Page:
Read here about membranes that are deployed as continuous tension components of tensegrity structures. For general discussion of fabric, see Fabric.


A classic tensegrity structure articulates compression and tension via separate, visually discrete struts and tendons. However, no rule states that the tendons must be distinct. A continuous fabric envelope, holding all the struts apart in mutual tensile separation, would fulfill the tension task as well. This type of fabric deployment is called using a "membrane."

The strictest definitions of tensegrity seek the minimum use of materials. A strut and tendon structure would feature only one unique tendon for each vector of tension stress. A membrane, on the other hand, features hundreds of not thousands of tendons woven together in a fabric. Most of these are not completely tensed along any given vector, thus it can be argued that minimum material usage has not been achieved. However, this lack of minimum material deployment may be compensated by the simplicity of the membrane deployment: a universal, enveloping membrane may require less planning and calculation to hold a given set of tendons in islanded compression.

Below, an example of the same 6 strut tensegrity structure antiprism formed with membranes and tendons:

6 strut antiprism with tendons, membrane.png
6 strut antiprism, right side with tendons, left side with membrane. Source: SMiA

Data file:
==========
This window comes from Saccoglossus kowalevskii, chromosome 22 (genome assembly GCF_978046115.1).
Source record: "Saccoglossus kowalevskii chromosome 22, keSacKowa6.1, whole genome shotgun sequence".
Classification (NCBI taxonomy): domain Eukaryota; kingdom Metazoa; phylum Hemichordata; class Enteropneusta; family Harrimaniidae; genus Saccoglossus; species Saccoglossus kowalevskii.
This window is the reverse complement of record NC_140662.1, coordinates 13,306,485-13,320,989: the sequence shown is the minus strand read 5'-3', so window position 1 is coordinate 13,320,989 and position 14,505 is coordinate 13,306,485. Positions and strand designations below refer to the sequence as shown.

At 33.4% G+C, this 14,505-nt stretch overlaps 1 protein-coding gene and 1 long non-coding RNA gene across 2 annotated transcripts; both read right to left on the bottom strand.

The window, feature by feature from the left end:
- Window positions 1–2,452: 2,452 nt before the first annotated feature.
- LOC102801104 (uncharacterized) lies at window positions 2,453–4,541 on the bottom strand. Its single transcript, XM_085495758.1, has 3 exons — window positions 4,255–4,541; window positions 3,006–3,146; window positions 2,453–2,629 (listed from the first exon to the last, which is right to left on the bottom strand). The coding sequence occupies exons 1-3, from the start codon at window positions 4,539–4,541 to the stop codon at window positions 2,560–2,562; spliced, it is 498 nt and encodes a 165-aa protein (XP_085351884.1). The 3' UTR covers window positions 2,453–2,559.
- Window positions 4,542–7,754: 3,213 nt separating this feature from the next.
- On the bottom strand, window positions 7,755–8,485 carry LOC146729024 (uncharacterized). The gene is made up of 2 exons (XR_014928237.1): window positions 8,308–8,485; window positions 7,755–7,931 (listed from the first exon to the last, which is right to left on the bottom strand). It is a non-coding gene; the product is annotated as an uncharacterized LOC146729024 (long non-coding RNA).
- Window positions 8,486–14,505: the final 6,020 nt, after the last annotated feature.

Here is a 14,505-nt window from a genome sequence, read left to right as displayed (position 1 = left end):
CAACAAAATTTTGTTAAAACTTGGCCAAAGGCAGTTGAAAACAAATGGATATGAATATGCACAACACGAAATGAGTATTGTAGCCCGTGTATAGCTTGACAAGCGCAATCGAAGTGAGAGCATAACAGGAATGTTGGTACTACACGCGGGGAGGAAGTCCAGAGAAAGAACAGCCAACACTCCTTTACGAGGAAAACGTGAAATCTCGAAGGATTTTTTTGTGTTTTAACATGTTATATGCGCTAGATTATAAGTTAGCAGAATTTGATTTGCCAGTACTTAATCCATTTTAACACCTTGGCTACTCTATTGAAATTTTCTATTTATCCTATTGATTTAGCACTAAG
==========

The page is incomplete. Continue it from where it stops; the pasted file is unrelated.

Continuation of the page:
Shigematsu Designs

Mizuki Shigematsu, Masato Tanaka, Hirohisa Noguchi published articles regarding these types of structures, calling them “tensegrity membrane structures. [They] couple tensegrity with membrane via tension loads and can be one of the rational structures achieving maximum space with minimum use of materials."

Shigematsu defined tensegrity membrane structures that couple tensegrity with a tensioned membrane structure. By using the present analysis method, the self-equilibrium form of tensegrity membrane structure could be found and the basic configurations of Diamond and Zigzag models were demonstrated. The application to a structure such as a "practical tent warehouse" was illustrated to show the possibilities of tensegrity membrane structure.

4 strut membrane tensegrity by Shigematsu.PNG
4 strut antiprism membrane tensegrity by Shigematsu

24 strut membrane tensegrity by Shigematsu.PNG
24 strut membrane tensegrity by Shigematsu.

Sample Images

Snelson Mesh Tensegrity

Kenneth Snelson displayed a membrane tensegrity to a visitor in 2009. See mesh bag

bag of bars.jpg

7 strut membrane tensegrity

This image, published on the web, shows seven struts in a similar net bag.

bag of bars.jpg
7 bars in a mesh bag

MOOM Pavillion

In 2011, the MOOM pavillion was erected, it uses a membrane tensegrity stucture. For more details, see MOOM Pavillion.

moom pavillion strut closeup by s. hotta.jpg
The MOOM Pavillion membrane contains 131 embedded struts. Photo by S. Hotta.

Portal To Basic Concepts
A series of pages addressing critical concepts; see also the index.

Tensegrity> Benefits, Chronology, Definitions, Dynamics, Force, Geodesic Dome, Humor, Mast, Nexorade, Prestress, Pneumatics, prestress, Stability, Stiffness, Stress, Videos
Compression> Strut: Curved, Linear, Nucleated, Ring, Spring
Tension> Floating, Tendon, Membrane, Wire Roap, Materials

Forms> Bicycle wheel, Buckminsterfullerene, Folding, Musical instruments, Plane, Prism, Skew, Specific Strength, Springs, Torus, Tuning, Wall, Weaving
Materials> Bone, DNA, Fabric, Glass, Inox, Integrin, Spring, Tendon Materials, Wire Roap
Founders> Fuller, Snelson